Diagnosis – Trish
By the age of 19 after being admitted to Alma Street Clinic three times with ‘drug induced psychosis’, I was diagnosed with Bipolar Affective Disorder (BAD). It took me awhile to agree with this new label. I read up on it and found that the symptoms were similar to what I had been going through. Even though I did not agree with being put into this box, I accepted the ‘medical title’.
There is more to being in ‘the box’ than the title, there is also the therapy. I say therapy loosely because all it really was in the beginning was medication. This didn’t make sense to me as the obvious cause of the manic episodes was the drugs I was taking, and now the ‘cure’ was to put me on more drugs?
I got the explanation when I threw my medications away and found myself back in hospital (not advisable!). I couldn’t stop feeling unworthy and the shame that came with being diagnosed. I thought if I could get by without the medication then I would be ‘sane again’. Of course it’s not that simple. When a person is diagnosed there are reasons and situations that have brought them to that state of being - something that is not dealt with by the prescriptions.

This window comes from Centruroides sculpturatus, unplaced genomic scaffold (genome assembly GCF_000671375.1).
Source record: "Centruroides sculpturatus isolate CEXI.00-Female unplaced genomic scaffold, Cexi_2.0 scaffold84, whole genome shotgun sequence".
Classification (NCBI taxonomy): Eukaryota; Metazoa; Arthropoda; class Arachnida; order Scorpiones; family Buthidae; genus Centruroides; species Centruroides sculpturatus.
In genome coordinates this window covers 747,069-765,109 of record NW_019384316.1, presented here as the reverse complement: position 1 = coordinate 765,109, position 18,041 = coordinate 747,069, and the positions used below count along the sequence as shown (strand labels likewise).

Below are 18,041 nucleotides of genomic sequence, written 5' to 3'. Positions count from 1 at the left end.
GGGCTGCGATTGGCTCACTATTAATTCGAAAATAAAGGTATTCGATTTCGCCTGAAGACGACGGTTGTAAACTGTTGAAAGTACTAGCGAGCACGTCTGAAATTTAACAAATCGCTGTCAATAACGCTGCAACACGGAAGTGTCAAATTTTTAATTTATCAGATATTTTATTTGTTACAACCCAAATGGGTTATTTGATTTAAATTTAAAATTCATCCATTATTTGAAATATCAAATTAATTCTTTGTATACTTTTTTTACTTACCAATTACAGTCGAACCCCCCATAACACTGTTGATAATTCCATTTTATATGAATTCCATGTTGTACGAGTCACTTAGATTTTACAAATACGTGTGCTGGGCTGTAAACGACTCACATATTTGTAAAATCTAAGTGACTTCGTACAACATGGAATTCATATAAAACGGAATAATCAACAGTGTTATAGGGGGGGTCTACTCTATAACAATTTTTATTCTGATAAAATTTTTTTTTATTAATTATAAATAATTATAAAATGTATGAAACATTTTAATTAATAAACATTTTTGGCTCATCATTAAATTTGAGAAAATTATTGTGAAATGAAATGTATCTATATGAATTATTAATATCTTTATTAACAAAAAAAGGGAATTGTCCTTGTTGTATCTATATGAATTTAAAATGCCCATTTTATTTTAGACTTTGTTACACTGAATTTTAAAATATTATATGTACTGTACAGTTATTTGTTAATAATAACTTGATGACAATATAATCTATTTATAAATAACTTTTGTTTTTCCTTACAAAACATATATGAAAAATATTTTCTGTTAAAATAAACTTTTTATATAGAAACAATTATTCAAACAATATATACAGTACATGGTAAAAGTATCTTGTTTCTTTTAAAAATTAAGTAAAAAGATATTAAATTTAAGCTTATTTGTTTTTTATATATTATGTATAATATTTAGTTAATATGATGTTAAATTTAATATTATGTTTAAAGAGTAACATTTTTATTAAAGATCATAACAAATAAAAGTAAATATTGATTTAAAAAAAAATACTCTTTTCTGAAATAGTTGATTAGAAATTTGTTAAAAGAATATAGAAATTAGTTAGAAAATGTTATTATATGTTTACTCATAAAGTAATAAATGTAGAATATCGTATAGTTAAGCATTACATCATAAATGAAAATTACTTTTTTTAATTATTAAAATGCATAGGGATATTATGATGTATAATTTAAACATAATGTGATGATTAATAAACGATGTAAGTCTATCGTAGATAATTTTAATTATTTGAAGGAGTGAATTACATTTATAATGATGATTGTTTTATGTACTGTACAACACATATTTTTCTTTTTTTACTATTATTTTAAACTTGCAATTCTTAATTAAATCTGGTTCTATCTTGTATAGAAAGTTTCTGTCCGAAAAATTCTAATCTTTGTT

Leading up to my hospital admissions, and the drug use preceding the admissions there was a lot of hurt and confusion within me that I just couldn’t understand (or didn’t want to). Now if anyone has ever used drugs they will understand (but if you haven’t, I will let you in on a secret) that drug users don’t start out with the intention to become drug addicts. Personally I didn’t even know the reasons why I started, other than everyone else was doing it. The reason I got addicted was to cover up the pain I felt, with the pleasure that drugs gave me. There were multiple reasons of diagnosis, my drug use intensified it.
Being diagnosed with mental illness (eventually) made me look at what was going on inside of me. I had to look at the reality of my situation. Eventually this caused me to accept where I was at. Only then could I begin to heal and overcome. It hasn’t been easy but through medication, support, counselling and personal retrospect I have been well for nearly four years.
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